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Author: Adam Droscha

Potterville prepares for 150th anniversary celebrations

2018 is set to have one of the biggest celebrations Potterville has seen in the last few years. In July the city will celebrate 150 years as a mid-Michigan community with a two-day festival of parades, carnivals, fireworks, history observance, and more. The planning for the celebration began in February of 2018 with the establishment of a planning committee and initial brainstorming. The planning committee for the celebration has created only a tentative schedule of events, but the dates for the event are Saturday, July 28 and Sunday, July 29. The tentative events and activities include a carnival, a vendor and craft show, a classic car and tractor show, a parade, period games, a walk through history, an evening block party, and fireworks on Saturday. Sunday is set for a continuation of the carnival and a possible ox roast and potluck, as well as more period games. For Potterville Mayor Katherine Schmidt, the event is less about the amount of activities themselves and more about the history and inclusiveness of the celebrations. “I am hoping that this event will help bring our community together in a fun, positive way. The goal of this event is to commemorate the sesquicentennial anniversary of the incorporation of our city with a weekend festival that honors our heritage and celebrates the best our community has to offer today,” said Schmidt. “We want this...

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Getting to know Bryan Epling, owner of Legacy Barber Shoppe

With dark wood, leather aprons, repurposed Jack Daniel’s barrels, beard oils, and straight razor shaves, Legacy Barber Shoppe is a he-man’s delight. Owned and operated by Bryan Epling, it encapsulates the sights and smells of a garage, a woodshop, and of course a barbershop while offering the gentle touch of a seasoned barber, and hometown welcome. Bryan is an Eaton Rapids native, who raised his own family in the Island City as well. After working for the Lansing Fire Department for 25 years Bryan retired and knew he wanted to attend barber school and take up the family trade:...

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The Island City sees highest river levels of the last 40 years

Michiganders know too well the harsh realities of lots of snow right before a warm spell. The melting snow combined with consistent, heavy rain in mid February left towns and homes across the state flooded and soggy. Eaton Rapids and its surrounding towns were not an exception. Flooded basements, rising river levels, and closed roads left Eaton Rapids residents wondering if the Island City would be Eaton County’s own Atlantis. While Eaton Rapids has seen worse flooding, 2018’s mid February rains and melting snow saw the highest river levels since 1975. But the city survived, in no small part...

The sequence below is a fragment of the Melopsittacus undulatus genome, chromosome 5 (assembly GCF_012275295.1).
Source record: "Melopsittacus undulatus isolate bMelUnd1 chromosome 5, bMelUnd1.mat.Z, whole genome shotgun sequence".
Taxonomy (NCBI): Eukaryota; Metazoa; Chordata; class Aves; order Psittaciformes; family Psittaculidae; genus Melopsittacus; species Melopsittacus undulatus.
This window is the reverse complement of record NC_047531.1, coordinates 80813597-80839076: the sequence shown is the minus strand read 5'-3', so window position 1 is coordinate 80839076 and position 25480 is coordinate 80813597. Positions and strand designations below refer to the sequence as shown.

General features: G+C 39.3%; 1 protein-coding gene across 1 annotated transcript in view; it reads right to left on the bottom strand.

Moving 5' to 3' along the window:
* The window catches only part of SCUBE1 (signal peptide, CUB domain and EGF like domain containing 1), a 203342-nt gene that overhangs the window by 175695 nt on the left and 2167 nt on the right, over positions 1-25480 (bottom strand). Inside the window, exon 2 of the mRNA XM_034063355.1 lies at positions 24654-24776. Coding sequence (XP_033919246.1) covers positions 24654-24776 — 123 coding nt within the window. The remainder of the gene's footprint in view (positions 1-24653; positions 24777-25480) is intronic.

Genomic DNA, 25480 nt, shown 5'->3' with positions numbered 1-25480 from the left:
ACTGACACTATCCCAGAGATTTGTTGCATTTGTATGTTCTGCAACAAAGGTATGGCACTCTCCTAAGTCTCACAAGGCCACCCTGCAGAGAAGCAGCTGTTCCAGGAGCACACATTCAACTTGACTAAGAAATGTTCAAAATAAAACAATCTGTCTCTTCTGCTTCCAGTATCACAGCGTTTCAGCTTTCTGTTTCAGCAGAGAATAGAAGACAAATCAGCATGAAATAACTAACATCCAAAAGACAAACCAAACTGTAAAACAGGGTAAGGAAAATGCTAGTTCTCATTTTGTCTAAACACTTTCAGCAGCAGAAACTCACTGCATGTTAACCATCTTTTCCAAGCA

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Donors and teens attend open house for Teen Center

Monday, Feb. 26, dozens of Eaton Rapids locals attended an open house at the Union Street educational building where they could go on brief tours of the new Eaton Rapids Teen Center while enjoying snacks and conversation. Through the specially designated entrance, visitors entered into a large room with a stage, couches, and a kitchenette space. There they were greeted by Aron Dubois, the recently hired Teen Center director. The enthusiasm in the room was both subtle and boiling over. Dubois and various members of the teen center board eagerly waited visitors, and took turns giving tours and explaining the vision for the center. While the center currently entertains three rooms, each room has its own purpose. The largest room where visitors entered was the main space, which will likely be the center of group activities, the study room equipped with laptops, and a mostly empty activities room. The study room, which is a shared space with the community backpack program, and the activities room are currently quite scant, and indeed not the most flattering in terms of esthetic, but Dubois has high hopes. He sees many possibilities for both, especially as the teens start coming in the next weeks and months. While he has vision for the spaces, his primary goal is to shape the rooms’ purposes according to what the teens need and want. Programs, workshops, clubs,...

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March is reading month, are you stretching your mind?

Post college I’ve tried to get back into activities and habits I had to forgo for the sake of time. Along with getting more sleep and watching a little more TV in the evenings, I’ve been working myself back into the habit of regularly reading books. In 2017 I set some reading goals, very few of which I achieved, but by the end of the year I had read 12 books during my free time, which was 12 more books than I’d read start to finish all of college. (That’s assigned reading included. Forewarning for new college students, your professors will assign a lot of books you won’t actually need.) I worked through a few Dietrich Bonhoeffer biography books and one of his most famous works, “Cost of Discipleship.” I read the autobiography of Benjamin Franklin, “A Casual Vacancy” by J.K. Rowling, “The Hobbit,” “Great Expectations” by Charles Dickens, “Finding God in the Waves” by Mike McHargue, and a couple of others. Bonhoeffer showed me the importance of suffering, Ben Franklin showed me the value of hard and diverse work and education, Rowling showed me the interconnectedness of everyone’s stories, Tolkien continues to show me the beauty of adventure and imagination, Dickens showed me why not to live by others’ expectations of me, and McHargue echoed my own struggle of faith by explaining the importance of spiritual journey. Each...

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